Various opposition groups deprived of their leaders most of whom had been arrested by the Gestapo after the German occupation in March 1944 joined forces in May 1944 in the Communist-inspired Hungarian Front (Magyar Front). They demanded a "new struggle of liberation" against the German occupation forces and their collaborators and called for the creation of a new democratic Hungary after the war. The representatives of the Hungarian Front, being informed by Horthy of plans for an armistice on 11 October, founded the Committee of Liberation of the Hungarian National Uprising on 11 November 1944. Although immediately weakened by the arrest and execution of its leaders, it called for an armed uprising against the German forces which took the form of limited isolated partisan actions and attacks on German military installations.[33]

Peace treaty[edit]

By 2 May 1945, Hitler was dead and Berlin surrendered. On 7 May, General Alfred Jodl, the German Chief of Staff, signed the surrender of Germany. On 23 May, the "Flensburg Government" was dissolved. On 11 June, the Allies agreed to make 8 May 1945 the official "Victory in Europe" day.[27]: 298 

The Treaty of Peace with Hungary[34] signed on 10 February 1947 declared that "The decisions of the Vienna Award of 2 November 1938 are declared null and void" and Hungarian boundaries were fixed along the former frontiers as they existed on 1 January 1938, except a minor loss of territory on the Czechoslovakian border. Two-thirds of the ethnic German minority (202,000 people) was deported to Germany in 1946–48, and there was a forced "population exchange" between Hungary and Czechoslovakia.

On 1 February 1946, the Kingdom of Hungary was formally abolished and replaced by the Second Republic of Hungary. Post-war Hungary was eventually taken over by a Soviet-allied government and became part of the Eastern Bloc. The People's Republic of Hungary was declared in 1949 and lasted until the Revolutions of 1989 and the End of Communism in Hungary.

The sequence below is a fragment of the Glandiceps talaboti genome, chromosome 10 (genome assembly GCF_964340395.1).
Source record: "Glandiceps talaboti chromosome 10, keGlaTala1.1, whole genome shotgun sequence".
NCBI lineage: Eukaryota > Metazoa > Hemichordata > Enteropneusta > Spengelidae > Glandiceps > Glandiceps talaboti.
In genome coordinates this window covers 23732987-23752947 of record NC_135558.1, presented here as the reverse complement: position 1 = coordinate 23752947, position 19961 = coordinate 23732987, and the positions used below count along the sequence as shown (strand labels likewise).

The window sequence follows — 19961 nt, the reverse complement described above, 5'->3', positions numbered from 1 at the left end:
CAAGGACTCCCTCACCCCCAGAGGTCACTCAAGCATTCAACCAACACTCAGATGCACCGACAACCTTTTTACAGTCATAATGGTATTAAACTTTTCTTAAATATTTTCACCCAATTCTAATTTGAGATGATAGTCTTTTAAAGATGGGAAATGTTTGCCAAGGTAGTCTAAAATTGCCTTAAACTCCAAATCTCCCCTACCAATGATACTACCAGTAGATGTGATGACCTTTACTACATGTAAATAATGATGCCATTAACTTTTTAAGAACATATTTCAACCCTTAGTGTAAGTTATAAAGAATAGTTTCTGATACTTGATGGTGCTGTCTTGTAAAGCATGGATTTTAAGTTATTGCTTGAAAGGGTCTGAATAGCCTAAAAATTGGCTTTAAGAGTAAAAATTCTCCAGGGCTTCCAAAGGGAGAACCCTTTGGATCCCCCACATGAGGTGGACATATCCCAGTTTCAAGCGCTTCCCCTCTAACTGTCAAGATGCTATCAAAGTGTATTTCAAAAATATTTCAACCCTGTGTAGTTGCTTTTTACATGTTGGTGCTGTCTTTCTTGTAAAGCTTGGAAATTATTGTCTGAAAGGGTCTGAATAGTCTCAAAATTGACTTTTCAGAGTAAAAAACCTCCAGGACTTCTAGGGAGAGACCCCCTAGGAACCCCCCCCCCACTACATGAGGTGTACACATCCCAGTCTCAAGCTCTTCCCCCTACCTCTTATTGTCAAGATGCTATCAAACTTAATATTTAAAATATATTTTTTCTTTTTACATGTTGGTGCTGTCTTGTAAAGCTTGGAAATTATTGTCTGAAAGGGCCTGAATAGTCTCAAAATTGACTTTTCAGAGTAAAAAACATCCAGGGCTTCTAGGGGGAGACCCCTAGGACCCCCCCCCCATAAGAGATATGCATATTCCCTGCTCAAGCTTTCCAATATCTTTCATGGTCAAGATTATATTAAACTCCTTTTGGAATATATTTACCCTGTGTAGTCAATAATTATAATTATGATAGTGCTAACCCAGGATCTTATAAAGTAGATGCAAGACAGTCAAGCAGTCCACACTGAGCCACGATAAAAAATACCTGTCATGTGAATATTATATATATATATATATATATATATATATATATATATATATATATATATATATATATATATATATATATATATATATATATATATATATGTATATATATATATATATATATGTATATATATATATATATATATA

See also[edit]


  1. ^ a b Hungary: The Unwilling Satellite Archived 16 February 2007 at the Wayback Machine John F. Montgomery, Hungary: The Unwilling Satellite. Devin-Adair Company, New York, 1947. Reprint: Simon Publications, 2002.
  2. ^ "On this Day, in 1940: Hungary signed the Tripartite Pact and joined the Axis". 20 November 2020.
  3. ^ Ungváry, Krisztián (23 March 2007). "Hungarian Occupation Forces in the Ukraine 1941–1942: The Historiographical Context". The Journal of Slavic Military Studies. 20 (1): 81–120. doi:10.1080/13518040701205480. ISSN 1351-8046. S2CID 143248398.
  4. ^ Gy Juhász, "The Hungarian Peace-feelers and the Allies in 1943." Acta Historica Academiae Scientiarum Hungaricae 26.3/4 (1980): 345-377 online
  5. ^ Gy Ránki, "The German Occupation of Hungary." Acta Historica Academiae Scientiarum Hungaricae 11.1/4 (1965): 261-283 online.
  6. ^ Pogany, Istvan, Righting Wrongs in Eastern Europe, Manchester University Press, 1997, pp.26–39, 80–94.
  7. ^ Dawidowicz, Lucy. The War Against the Jews, Bantam, 1986, p. 403; Randolph Braham, A Magyarországi Holokauszt Földrajzi Enciklopediája (The Geographic Encyclopedia of the Holocaust in Hungary), Park Publishing, 2006, Vol 1, p. 91.
  8. ^ Crowe, David. "The Roma Holocaust," in Barnard Schwartz and Frederick DeCoste, eds., The Holocaust's Ghost: Writings on Art, Politics, Law and Education, University of Alberta Press, 2000, pp. 178–210.
  9. ^ '2. Zusatzvertrag zum deutsch-ungarischen Wirtschaftsabkommen von 1931 (Details Archived 4 November 2016 at the Wayback Machine)